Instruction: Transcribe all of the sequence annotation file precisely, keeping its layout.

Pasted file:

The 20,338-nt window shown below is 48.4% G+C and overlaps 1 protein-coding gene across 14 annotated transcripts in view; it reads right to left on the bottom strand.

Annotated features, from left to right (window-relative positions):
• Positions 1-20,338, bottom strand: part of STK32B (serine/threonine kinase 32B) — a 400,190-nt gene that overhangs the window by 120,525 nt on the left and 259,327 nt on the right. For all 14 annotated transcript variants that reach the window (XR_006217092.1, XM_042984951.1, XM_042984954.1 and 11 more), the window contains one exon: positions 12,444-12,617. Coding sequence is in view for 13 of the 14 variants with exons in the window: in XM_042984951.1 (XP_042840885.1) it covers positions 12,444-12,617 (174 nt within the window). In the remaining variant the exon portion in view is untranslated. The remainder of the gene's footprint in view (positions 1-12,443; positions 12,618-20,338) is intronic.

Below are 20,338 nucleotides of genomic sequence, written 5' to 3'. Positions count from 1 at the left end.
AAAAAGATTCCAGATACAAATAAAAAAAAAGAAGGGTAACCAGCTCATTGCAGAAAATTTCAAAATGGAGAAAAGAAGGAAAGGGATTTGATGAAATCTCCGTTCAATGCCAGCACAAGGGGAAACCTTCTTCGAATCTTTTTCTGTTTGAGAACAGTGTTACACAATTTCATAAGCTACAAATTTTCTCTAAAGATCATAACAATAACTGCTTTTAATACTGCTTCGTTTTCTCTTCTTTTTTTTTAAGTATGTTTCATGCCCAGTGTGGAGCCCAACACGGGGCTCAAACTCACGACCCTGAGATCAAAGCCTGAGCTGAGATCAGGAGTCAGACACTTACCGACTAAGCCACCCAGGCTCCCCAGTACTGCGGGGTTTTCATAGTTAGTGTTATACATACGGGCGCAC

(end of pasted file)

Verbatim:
The 20,338-nt window shown below is 48.4% G+C and overlaps 1 protein-coding gene across 14 annotated transcripts in view; it reads right to left on the bottom strand.

Annotated features, from left to right (window-relative positions):
• Positions 1-20,338, bottom strand: part of STK32B (serine/threonine kinase 32B) — a 400,190-nt gene that overhangs the window by 120,525 nt on the left and 259,327 nt on the right. For all 14 annotated transcript variants that reach the window (XR_006217092.1, XM_042984951.1, XM_042984954.1 and 11 more), the window contains one exon: positions 12,444-12,617. Coding sequence is in view for 13 of the 14 variants with exons in the window: in XM_042984951.1 (XP_042840885.1) it covers positions 12,444-12,617 (174 nt within the window). In the remaining variant the exon portion in view is untranslated. The remainder of the gene's footprint in view (positions 1-12,443; positions 12,618-20,338) is intronic.

Below are 20,338 nucleotides of genomic sequence, written 5' to 3'. Positions count from 1 at the left end.
AAAAAGATTCCAGATACAAATAAAAAAAAAGAAGGGTAACCAGCTCATTGCAGAAAATTTCAAAATGGAGAAAAGAAGGAAAGGGATTTGATGAAATCTCCGTTCAATGCCAGCACAAGGGGAAACCTTCTTCGAATCTTTTTCTGTTTGAGAACAGTGTTACACAATTTCATAAGCTACAAATTTTCTCTAAAGATCATAACAATAACTGCTTTTAATACTGCTTCGTTTTCTCTTCTTTTTTTTTAAGTATGTTTCATGCCCAGTGTGGAGCCCAACACGGGGCTCAAACTCACGACCCTGAGATCAAAGCCTGAGCTGAGATCAGGAGTCAGACACTTACCGACTAAGCCACCCAGGCTCCCCAGTACTGCGGGGTTTTCATAGTTAGTGTTATACATACGGGCGCAC